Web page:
This episode goes back to the old soap opera template, who’s sleeping with whom, who’s backstabbing whom, and I really don’t care for musical chairs, or musical beds, as the case may be. And of course, Francis is in the middle of all of it.   One thing I noticed that I got a laugh from, when Francis is yelling at Claire, Spacey dropped his Southern accent completely, I didn’t expect that from Spacey. I’ll make a prediction right now, and I may look stupid, but here goes. Francis is going to end the season as Vice President, to reveal how would spoil the episode, but that’s what I see in the works.

Chapter 11:

Peter Russo goes on a bender for two days running, but shows no signs of dropping out, what does that mean for the governorship in Pennsylvania? Claire and Adam fight, but she doesn’t leave his apartment. Francis and Zoe agree again to only conduct a purely business relationship.

Here’s what I don’t like about this show, they have a somewhat credible plotline, and then they go over the top into ridiculousness. Francis makes Machiavelli look like a boy scout.

Chapter 12:

Francis is told that the President wants to nominate billionaire businessman Raymond Tusk (Gerald McRainey) as Vice President. Francis is tasked to vet him. Paul Capra (Wass Stephens) is picked to replace Russo in Congress. Both Zoe Barnes and Janine Skorsky are digging into whether Francis was blackmailing Russo, and he’s put Doug Stamper on their tail. Claire is fighting with Gillian, because Gillian doesn’t want to involve Sancorp in her project.

I’m surprised how listless this episode was for the episode before the season finale. There was not enough friction between McRainey and Spacey, I expected the two to go at each other hammer and tong, but the dialogue was tepid. Zoe and Skorsky playing junior detective is kind of silly since the audience already knows what is going on here. And Claire and Jillian fighting, they don’t really get into it either, so this episode is not one of the better ones.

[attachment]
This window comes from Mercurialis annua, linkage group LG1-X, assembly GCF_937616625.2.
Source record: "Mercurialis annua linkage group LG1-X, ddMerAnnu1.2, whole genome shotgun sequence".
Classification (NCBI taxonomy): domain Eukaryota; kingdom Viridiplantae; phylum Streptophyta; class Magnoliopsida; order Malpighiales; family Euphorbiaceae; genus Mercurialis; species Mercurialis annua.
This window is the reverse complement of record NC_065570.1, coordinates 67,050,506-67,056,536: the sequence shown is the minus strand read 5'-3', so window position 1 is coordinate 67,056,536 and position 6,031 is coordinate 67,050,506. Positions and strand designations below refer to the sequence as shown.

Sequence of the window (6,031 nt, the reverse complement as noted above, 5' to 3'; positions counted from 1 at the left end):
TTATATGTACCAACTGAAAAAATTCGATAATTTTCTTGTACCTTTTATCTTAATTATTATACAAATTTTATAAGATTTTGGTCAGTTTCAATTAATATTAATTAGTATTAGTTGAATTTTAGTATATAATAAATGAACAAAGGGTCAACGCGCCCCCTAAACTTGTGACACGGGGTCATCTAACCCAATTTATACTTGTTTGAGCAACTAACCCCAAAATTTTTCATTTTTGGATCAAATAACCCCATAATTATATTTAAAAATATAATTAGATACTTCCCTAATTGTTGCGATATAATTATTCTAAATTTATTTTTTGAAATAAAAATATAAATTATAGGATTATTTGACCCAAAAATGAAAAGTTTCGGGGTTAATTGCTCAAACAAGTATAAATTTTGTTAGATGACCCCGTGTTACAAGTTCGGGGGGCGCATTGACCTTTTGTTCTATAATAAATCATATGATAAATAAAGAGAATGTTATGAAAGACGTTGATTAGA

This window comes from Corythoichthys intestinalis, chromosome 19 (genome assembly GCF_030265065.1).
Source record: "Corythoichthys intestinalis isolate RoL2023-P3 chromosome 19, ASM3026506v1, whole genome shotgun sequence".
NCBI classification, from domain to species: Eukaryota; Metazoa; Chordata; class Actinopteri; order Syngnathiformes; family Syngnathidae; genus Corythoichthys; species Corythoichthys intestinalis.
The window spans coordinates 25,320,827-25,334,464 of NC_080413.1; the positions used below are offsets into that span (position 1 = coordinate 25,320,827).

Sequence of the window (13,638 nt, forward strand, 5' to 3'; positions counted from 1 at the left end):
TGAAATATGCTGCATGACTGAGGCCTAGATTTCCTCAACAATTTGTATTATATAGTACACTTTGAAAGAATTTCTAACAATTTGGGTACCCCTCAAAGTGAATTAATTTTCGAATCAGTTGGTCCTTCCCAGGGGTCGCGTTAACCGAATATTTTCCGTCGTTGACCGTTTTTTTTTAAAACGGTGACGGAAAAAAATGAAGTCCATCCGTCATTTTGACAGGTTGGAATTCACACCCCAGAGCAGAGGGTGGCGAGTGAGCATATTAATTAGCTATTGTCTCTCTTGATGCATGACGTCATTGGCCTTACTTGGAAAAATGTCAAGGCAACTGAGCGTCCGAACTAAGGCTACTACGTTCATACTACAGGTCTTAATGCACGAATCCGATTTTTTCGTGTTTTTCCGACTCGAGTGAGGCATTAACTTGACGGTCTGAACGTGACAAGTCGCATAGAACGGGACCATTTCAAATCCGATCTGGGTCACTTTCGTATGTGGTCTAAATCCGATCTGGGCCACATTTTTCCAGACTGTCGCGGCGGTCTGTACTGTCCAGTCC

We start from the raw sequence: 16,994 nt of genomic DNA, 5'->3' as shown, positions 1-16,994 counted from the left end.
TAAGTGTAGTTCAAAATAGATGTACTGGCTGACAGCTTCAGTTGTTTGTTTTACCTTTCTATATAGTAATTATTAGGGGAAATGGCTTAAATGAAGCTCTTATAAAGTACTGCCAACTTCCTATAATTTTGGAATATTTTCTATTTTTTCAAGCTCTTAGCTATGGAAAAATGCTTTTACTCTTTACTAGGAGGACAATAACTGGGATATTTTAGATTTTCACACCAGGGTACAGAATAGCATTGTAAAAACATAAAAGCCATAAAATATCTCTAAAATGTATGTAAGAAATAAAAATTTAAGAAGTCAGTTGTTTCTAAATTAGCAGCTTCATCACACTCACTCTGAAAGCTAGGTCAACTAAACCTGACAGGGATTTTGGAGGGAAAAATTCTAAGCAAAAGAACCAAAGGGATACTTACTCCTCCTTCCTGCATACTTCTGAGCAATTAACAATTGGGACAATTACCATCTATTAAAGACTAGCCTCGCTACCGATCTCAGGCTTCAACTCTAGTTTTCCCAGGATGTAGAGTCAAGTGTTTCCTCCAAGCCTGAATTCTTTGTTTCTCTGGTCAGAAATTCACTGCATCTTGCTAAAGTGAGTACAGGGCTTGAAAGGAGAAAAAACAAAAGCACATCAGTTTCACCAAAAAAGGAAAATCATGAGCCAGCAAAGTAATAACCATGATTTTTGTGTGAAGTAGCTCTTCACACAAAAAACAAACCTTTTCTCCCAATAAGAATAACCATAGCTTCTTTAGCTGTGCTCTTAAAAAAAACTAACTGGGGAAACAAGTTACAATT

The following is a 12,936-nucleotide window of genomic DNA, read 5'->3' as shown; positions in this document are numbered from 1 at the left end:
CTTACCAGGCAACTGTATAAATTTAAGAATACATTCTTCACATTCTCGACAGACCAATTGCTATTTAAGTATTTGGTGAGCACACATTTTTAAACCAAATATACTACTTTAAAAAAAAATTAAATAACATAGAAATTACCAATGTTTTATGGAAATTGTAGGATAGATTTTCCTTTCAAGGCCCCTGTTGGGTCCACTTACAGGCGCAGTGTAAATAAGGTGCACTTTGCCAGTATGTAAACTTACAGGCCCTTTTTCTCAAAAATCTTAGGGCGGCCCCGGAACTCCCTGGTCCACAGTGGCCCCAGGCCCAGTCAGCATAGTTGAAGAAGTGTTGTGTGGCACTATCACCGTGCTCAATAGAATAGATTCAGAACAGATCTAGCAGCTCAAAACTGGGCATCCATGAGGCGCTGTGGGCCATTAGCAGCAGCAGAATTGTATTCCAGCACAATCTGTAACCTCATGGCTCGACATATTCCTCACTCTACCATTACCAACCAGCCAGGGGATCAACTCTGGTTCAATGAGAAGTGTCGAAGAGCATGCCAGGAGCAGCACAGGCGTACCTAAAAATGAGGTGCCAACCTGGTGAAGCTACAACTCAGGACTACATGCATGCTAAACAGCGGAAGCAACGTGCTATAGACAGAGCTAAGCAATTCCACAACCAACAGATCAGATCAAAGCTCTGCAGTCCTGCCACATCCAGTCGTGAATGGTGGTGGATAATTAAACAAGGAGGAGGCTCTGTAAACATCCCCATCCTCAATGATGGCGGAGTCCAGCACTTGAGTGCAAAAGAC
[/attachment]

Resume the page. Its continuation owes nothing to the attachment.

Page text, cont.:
Chapter 13:

Francis sends Remy after Tusk’s nuclear power holdings, but does the President actually nominate Tusk to be VP? Gillian is suing Claire for firing her when she is pregnant. Claire might be pregnant, but who is the father? Zoe and Janine are still digging into Russo’s past, and are close to connecting the dots, despite Stamper trying to stop them.

This was a good cliffhanger I won’t give away any spoilers. I couldn’t care less about Claire being pregnant and who the father is, that is classic daytime drama, but the rest of it was political intrigue, and very well done at that. The show overall gets silly at times and takes a lot of poetic license with politics, but when it’s good, it’s very good.